When interviewing prospective Brain Highways staff, here’s the first question I ask: On a 1 to 10 scale, how goofy can you get?
So, how would you rate yourself in terms of being goofy? And . . . would that number differ from how others rate you?
Here’s why I think acting goofy at times—clearly, this is not the preferred default mode—is important.
1. When we’re goofy, we’re definitely in our cortex. In other words, it’s pretty much impossible to be goofy while we’re in the primitive, survival parts of our brain.
2. If we welcome being goofy, we probably don’t take ourselves so seriously all the time. That then reminds us and others that no one is perfect.
3. When we’re goofy, it usually prompts others to laugh and smile—and that triggers positive mirror neurons in everyone around us.
4. If we’re goofy in front of others, we probably aren’t real self-conscious or care what others may think.
So, as parents, how can we include more goofiness in our homes? Here are some favorite ways we had fun being silly when my girls were young.
We declared one night our “backwards evening.” After we figured out our names spelled backwards, that’s how we addressed each other (e.g. Jim became Mij). Each family member wore their clothes backwards to dinner, where we (of course) ate dessert first. After dinner, we re-wrote song lyrics so that they were now backwards (last word of the line became the first and so on) and tried singing them that way. We wrapped up the evening by reading the nighttime story from the last page to the first.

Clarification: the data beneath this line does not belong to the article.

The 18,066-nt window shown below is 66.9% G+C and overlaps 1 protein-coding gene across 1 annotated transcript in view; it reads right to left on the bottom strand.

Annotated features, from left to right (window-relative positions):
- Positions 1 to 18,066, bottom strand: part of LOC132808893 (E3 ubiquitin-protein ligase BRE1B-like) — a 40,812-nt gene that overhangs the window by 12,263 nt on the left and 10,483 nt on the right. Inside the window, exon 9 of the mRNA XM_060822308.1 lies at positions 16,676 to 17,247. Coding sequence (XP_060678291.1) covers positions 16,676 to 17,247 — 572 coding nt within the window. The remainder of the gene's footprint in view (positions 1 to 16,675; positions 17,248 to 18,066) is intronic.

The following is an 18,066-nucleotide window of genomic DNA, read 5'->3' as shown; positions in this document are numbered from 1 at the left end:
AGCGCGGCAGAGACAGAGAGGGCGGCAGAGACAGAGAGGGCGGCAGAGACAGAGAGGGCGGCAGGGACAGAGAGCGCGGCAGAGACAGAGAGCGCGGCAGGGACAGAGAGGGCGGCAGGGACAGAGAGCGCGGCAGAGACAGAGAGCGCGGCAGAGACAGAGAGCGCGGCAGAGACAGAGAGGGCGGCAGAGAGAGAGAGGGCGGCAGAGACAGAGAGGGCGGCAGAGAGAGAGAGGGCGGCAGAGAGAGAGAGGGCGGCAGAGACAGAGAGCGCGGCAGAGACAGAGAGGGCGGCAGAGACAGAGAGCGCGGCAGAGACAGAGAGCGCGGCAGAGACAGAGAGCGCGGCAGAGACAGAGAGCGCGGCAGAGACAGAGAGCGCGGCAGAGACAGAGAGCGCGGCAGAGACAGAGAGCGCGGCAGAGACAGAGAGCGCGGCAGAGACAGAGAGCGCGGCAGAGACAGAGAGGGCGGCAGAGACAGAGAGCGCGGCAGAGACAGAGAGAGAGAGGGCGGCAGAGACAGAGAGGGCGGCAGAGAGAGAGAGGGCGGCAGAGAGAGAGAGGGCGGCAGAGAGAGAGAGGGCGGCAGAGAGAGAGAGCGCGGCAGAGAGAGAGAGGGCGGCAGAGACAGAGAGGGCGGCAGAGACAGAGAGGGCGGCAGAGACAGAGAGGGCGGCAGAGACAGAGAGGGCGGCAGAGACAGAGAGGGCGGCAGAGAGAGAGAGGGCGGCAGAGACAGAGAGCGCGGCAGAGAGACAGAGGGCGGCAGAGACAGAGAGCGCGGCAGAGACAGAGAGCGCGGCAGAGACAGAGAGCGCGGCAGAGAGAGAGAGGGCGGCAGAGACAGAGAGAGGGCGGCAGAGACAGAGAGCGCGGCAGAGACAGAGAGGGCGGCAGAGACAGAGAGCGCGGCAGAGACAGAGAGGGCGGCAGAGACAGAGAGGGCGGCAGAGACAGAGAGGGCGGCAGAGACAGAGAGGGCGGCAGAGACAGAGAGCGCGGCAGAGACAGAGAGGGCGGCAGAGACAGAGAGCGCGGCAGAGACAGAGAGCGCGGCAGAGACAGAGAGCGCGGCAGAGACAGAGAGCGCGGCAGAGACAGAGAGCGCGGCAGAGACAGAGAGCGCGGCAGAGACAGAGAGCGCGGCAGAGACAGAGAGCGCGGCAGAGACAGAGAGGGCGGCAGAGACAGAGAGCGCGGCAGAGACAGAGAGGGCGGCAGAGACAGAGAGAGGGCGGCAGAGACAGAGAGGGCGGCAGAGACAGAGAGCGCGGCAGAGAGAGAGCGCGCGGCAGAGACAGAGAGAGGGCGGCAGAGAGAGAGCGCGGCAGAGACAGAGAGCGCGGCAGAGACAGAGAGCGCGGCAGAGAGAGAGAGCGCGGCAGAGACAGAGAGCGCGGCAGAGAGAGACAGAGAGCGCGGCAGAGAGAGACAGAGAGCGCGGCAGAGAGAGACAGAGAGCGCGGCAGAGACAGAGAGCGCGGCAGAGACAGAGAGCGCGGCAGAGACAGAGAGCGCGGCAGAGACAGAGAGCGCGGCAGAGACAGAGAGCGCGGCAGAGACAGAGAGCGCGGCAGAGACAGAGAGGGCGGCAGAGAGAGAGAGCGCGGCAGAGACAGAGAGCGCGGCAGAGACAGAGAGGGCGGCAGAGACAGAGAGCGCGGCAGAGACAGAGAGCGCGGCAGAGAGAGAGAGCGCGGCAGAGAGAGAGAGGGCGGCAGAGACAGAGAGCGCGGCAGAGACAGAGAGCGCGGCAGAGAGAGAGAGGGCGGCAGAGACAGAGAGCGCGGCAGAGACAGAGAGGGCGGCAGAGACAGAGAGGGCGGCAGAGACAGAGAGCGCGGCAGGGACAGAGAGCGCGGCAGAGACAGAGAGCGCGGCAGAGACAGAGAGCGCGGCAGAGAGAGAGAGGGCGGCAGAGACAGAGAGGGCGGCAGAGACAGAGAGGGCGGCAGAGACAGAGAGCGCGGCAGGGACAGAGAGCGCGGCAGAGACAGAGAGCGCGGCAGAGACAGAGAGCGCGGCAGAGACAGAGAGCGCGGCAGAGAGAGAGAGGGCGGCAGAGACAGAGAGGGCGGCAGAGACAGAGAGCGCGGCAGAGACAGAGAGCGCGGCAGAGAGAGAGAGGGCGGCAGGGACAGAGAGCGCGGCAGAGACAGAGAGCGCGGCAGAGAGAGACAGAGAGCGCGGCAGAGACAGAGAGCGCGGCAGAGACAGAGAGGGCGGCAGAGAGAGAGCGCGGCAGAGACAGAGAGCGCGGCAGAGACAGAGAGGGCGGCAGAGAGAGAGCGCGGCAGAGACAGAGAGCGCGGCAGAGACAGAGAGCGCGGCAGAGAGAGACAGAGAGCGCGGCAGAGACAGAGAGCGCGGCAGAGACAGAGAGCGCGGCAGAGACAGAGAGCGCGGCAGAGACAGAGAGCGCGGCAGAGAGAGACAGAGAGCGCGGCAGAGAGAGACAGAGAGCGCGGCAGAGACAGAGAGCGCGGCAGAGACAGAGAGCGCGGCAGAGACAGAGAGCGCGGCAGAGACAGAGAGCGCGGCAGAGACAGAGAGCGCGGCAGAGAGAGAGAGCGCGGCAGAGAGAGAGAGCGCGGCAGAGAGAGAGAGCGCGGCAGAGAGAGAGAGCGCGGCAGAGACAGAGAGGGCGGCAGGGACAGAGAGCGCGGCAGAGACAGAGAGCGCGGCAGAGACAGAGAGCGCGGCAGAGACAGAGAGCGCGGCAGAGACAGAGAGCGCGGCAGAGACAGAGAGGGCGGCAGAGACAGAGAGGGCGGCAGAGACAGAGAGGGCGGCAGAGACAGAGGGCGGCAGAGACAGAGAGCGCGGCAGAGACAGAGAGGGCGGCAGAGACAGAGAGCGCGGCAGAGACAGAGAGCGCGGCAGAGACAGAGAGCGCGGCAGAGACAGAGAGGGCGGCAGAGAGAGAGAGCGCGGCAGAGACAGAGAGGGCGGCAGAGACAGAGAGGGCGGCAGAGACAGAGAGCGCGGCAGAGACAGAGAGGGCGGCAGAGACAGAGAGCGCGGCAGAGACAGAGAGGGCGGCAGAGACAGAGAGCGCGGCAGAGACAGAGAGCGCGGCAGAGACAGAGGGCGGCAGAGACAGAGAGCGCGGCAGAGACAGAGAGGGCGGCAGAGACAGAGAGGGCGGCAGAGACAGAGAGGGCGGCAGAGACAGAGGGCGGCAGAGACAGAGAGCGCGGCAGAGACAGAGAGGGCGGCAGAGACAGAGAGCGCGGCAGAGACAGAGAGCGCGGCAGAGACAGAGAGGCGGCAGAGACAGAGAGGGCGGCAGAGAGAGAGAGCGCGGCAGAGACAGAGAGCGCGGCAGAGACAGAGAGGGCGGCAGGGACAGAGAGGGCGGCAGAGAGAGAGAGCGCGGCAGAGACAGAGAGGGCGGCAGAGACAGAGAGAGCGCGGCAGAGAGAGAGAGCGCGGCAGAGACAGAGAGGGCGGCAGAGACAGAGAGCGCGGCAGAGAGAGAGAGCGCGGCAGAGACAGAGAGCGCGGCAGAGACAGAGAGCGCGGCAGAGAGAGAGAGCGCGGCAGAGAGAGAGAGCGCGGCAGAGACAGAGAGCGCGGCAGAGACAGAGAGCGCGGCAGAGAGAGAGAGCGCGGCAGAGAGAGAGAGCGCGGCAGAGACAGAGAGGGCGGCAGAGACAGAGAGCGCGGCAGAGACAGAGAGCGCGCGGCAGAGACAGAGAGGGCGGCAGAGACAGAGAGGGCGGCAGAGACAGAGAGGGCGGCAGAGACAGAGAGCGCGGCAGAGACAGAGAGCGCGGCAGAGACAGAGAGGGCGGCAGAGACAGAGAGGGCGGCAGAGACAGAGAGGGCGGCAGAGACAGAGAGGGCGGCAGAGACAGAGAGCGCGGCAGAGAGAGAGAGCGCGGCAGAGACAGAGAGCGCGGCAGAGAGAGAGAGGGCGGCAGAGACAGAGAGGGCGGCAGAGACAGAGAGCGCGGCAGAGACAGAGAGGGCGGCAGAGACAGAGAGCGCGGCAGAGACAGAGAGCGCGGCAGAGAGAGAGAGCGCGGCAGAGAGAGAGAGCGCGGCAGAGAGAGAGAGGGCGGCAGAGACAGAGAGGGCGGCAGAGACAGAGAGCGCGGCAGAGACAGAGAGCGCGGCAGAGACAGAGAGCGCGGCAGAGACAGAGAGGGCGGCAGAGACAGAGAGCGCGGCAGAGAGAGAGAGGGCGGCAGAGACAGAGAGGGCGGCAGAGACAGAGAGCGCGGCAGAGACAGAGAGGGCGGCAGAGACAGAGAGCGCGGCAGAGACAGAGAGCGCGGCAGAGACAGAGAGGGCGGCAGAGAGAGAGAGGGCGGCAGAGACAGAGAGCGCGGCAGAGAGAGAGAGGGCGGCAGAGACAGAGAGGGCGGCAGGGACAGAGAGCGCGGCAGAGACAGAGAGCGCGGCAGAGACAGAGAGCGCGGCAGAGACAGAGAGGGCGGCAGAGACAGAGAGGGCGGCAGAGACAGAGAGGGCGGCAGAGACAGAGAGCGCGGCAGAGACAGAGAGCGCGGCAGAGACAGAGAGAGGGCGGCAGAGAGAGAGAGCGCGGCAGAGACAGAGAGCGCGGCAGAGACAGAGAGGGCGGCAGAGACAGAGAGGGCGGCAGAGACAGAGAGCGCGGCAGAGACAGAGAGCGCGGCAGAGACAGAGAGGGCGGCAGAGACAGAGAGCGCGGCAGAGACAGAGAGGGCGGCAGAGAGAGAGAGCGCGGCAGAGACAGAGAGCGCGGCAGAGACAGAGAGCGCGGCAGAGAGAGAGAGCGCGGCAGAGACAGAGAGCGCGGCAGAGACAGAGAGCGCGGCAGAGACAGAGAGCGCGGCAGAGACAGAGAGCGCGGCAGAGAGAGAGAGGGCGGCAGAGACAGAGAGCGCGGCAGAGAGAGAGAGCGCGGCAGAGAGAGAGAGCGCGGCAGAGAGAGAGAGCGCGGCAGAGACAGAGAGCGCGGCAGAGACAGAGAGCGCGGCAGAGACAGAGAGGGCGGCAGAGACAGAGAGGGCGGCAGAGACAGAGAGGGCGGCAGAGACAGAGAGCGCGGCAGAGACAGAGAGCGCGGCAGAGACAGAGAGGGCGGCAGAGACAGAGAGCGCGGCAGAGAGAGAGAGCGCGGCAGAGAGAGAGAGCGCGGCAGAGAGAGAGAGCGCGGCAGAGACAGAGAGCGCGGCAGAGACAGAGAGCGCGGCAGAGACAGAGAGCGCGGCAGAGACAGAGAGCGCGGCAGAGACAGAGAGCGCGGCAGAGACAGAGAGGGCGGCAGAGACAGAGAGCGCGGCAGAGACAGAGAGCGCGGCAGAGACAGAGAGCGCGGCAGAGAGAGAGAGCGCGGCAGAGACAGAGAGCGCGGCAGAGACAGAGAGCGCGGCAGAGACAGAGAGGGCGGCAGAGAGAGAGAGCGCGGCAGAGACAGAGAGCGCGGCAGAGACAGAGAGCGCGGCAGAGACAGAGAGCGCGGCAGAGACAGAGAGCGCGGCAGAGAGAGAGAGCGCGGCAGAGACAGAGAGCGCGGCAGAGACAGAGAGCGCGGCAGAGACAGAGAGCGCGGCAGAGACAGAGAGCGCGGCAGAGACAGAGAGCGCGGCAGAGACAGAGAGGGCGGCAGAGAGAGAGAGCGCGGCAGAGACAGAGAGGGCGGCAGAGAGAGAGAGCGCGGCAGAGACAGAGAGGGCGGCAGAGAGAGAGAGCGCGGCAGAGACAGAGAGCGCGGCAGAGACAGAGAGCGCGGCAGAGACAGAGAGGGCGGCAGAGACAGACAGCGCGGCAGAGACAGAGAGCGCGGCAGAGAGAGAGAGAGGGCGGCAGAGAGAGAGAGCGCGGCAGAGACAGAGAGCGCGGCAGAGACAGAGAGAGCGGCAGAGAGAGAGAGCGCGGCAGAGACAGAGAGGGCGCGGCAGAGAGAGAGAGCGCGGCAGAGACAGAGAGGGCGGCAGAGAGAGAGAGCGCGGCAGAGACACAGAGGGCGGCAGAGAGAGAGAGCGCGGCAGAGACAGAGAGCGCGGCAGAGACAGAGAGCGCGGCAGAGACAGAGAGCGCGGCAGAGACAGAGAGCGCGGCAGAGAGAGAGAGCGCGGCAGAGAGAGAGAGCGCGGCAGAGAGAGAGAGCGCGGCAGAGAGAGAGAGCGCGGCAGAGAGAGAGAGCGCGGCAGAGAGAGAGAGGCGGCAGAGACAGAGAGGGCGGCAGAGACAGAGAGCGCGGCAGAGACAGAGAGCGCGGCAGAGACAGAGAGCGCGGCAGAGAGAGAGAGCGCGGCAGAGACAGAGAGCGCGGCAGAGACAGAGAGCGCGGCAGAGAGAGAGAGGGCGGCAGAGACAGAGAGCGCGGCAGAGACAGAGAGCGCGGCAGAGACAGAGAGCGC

House Dress Up
We gathered items, such as shirts, pants, socks, shoes, scarves, hats, headbands, and jewelry to dress the furniture in a room (e.g. socks and shoes were placed on chair legs, hats were placed on top of lampshades, and so on).
We promoted a new, fantastic dog show, and then we (as the parents) became “the dogs” while the girls (our owners) taught us new tricks. (Yes, we were down on our hands and knees—and even barked here and there—as we learned to roll over, and more.)
Fifi from France
Oddly, a woman who looked a lot like me—but who had (if truth be known) a terrible French accent and was named Fifi—seemed to show up when the girls had friends over for lunch. Of course, Fifi loved to serve people their food as she told them of her days in France. (She was so popular that my girls’ friends often inquired if Fifi would be serving them when they came over.)
Human Christmas Tree and Presents
First, the kids made homemade wrapping paper from long pieces of butcher paper. We also made a large green paper pancho-like tarp that we put over my husband, who was designated to be the human tree.
Next, we wrapped the part of his legs that were still showing in brown paper. Combining both homemade and store-bought ornaments, we decorated our novel tree, complete with lights and an angel on top of his head.